Updated: NetBooks: The Operating System of Small Businesses – From the Creator of Quickbooks

[Scroll down for update]One of the difficult things about being a small business is that you’re too small to afford robust integrated systems but your too big to get by with just Outlook for contact management and Quickbooks for bookkeeping. You end up with a mishmash of software and your data is in silos of segregated information.

NetBooks, from the creator of QuickBooks, Ridgely Evers, launches today and provides “true small businesses” with a full suite of tools including – sales management, customer relationship management, vendor relationship management, inventory and production management, shipping, bookkeeping, reporting, and more.
“Small business is a vastly underserved market, because the software industry splits the world into two segments – enterprise and consumer,” said Ridgely Evers, NetBooks CEO and Founder, and himself a small business owner for more than 30 years. “But simply stripping features out of enterprise software and dropping the price doesn’t meet the needs of a small business. They need a solution that is tailored to their unique requirements: similar breadth of functionality, but affordably priced and optimized for ease of use. This is why we created NetBooks.”
What initially comes to mind when thinking of NetBooks are two products: NetSuite and QuickBooks.
NetSuite’s web site does not list its price but in looking at articles on PC World (2003) and Tech Target (2004) the price ranges from $100 per month per users (for a very limited version) to $2,000 – $5,000 per month for a more robust version with all the bells and whistles for two users. QuickbBooks cost from $200 – $3,000 depending on which version you choose. Another product is Intacct – it competes head to head with NetSuite.
NetSuite is an expensive service for many “true small businesses”. It does include a list of robust features, but from what I understand you pay more as you add more modules and support is not included.
We all know that QuickBooks is the leading program for small businesses. However it is software (so could be considered legacy as opposed to the advantage of a hosted application), support costs extra and outside of bookkeeping/accounting features it does not provide CRM, sales management, email marketing and other tools.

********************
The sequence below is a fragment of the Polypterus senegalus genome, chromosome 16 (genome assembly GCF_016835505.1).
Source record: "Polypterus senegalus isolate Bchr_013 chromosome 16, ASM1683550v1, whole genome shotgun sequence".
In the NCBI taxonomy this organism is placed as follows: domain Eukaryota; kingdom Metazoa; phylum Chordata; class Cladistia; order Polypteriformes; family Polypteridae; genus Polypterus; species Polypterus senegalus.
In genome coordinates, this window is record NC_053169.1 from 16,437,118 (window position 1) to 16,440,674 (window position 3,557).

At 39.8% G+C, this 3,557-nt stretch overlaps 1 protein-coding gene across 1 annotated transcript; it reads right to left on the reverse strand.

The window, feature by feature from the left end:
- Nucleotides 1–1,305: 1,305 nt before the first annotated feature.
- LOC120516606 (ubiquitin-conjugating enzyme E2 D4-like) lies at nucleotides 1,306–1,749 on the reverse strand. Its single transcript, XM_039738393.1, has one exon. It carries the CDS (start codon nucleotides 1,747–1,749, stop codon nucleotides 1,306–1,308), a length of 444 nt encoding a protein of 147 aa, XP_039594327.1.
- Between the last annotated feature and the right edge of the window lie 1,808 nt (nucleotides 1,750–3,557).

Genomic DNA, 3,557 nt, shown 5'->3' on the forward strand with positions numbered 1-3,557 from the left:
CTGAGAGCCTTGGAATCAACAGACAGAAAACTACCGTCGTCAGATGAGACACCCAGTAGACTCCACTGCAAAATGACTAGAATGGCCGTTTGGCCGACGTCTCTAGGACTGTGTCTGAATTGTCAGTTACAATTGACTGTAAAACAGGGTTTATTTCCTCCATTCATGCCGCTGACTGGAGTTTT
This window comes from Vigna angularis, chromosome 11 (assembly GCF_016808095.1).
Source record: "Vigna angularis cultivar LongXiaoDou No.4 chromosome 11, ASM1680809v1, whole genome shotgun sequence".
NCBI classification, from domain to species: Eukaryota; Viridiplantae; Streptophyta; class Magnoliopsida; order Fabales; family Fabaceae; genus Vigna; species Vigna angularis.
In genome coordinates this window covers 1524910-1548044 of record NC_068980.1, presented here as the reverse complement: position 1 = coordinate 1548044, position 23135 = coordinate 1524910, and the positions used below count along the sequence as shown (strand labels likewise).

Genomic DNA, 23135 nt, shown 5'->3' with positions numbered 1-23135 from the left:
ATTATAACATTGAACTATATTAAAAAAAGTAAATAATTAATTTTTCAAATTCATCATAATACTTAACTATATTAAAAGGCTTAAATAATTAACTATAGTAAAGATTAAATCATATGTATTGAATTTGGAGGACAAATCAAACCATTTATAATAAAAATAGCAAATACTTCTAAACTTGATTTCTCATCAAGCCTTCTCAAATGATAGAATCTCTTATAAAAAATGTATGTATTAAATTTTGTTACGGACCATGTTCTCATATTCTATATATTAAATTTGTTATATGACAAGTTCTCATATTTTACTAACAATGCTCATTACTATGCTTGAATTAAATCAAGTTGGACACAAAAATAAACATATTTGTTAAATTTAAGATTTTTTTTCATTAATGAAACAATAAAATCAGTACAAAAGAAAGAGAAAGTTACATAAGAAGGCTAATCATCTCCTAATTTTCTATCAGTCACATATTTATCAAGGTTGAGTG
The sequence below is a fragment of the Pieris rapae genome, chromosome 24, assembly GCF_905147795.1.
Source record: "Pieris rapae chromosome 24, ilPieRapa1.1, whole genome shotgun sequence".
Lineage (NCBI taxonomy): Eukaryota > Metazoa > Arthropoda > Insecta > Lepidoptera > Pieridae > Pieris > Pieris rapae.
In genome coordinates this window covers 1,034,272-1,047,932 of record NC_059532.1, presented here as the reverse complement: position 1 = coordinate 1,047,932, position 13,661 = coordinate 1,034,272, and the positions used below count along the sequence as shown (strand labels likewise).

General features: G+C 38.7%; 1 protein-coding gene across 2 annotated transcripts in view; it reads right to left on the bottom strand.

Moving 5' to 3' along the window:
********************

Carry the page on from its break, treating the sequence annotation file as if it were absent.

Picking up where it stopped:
An Intuit spokesperson reminded me that Intuit addressed the online market need more than six years ago with its award-winning QuickBooks Online Edition. This product now serves more than 110,000 companies and more than 270,000 users. It’s an important part of our ecosystem of more than 3.6 million customers.
What’s so big about NetBooks.

  • One low monthly fee for life – never a price increase.
  • As features are added – you pay the same price.
  • Unlimited support
  • As NetBooks as more valued added services (which it will do) these services will automatically be available to all customers
  • This last point is important. I can envision NetBooks adding web site creation, email (integrated with CRM and sales), polling/surveys and other services all integrated into the NetBooks ecosystem.
    These four points are quite powerful and hard to beat. What is a true small business?
    The 5.1 million owner-operated, self-funded companies that employ half of US workers and account for the majority of new job formation. Today they must try to manage their businesses with a disjointed combination of bookkeeping software, spreadsheets, legal pads, sticky notes and paper files. This leads to costly errors, delays in responding to customers, and difficulty making good business decisions. With NetBooks, all of the key business information is stored and shared in one system, dramatically improving productivity, responsiveness and owner control.
    NetBook’s press release continues NetBooks is not only bringing complete business management software to the TSB market, but also backing it with an unprecedented level of hands-on support, including – dedicated concierges, each with at least 10 years of experience working with small businesses, to assist with the transition to NetBooks.
    NetBooks is priced at $200/month, or about what most business owners pay for their cell phones. This fee covers up to five users plus a bookkeeper and an accountant. Additional users cost just $20/month each. Support is included, along with all current and future product functionality (with the exception of optional fees for services provided by partners). Customers can choose between quarterly and annual billing options.
    What are my concerns?
    As NetBooks grows will it be able to maintain its focus on customer service?
    Is it possible to maintain a 99.999% uptime? If NetBooks service were to go down for several hours, as has happened to Skype, Microsoft and other companies, NetBooks’ small business customers would suffer dearly.
    What does all of this mean to you?
    If you’re a small business owner, a true small business frustrated at the high monthly cost of “small business hosted applications” and dissatisfied that you have to use 5 different applications to manage they key parts of your business – NetBooks is definitely for you to consider.
    One more thing – there’s not many companies whose management has the pedigree of Ridgely Evers and his management team. Many companies are founded by geeks. But there’s few companies whose founder worked with Scott Cook – the dean, godfather, guru and ultimate small business entrepreneur.
    Update: Fast Company has a blog post about NetBooks and asking if companies are ready to do business online here.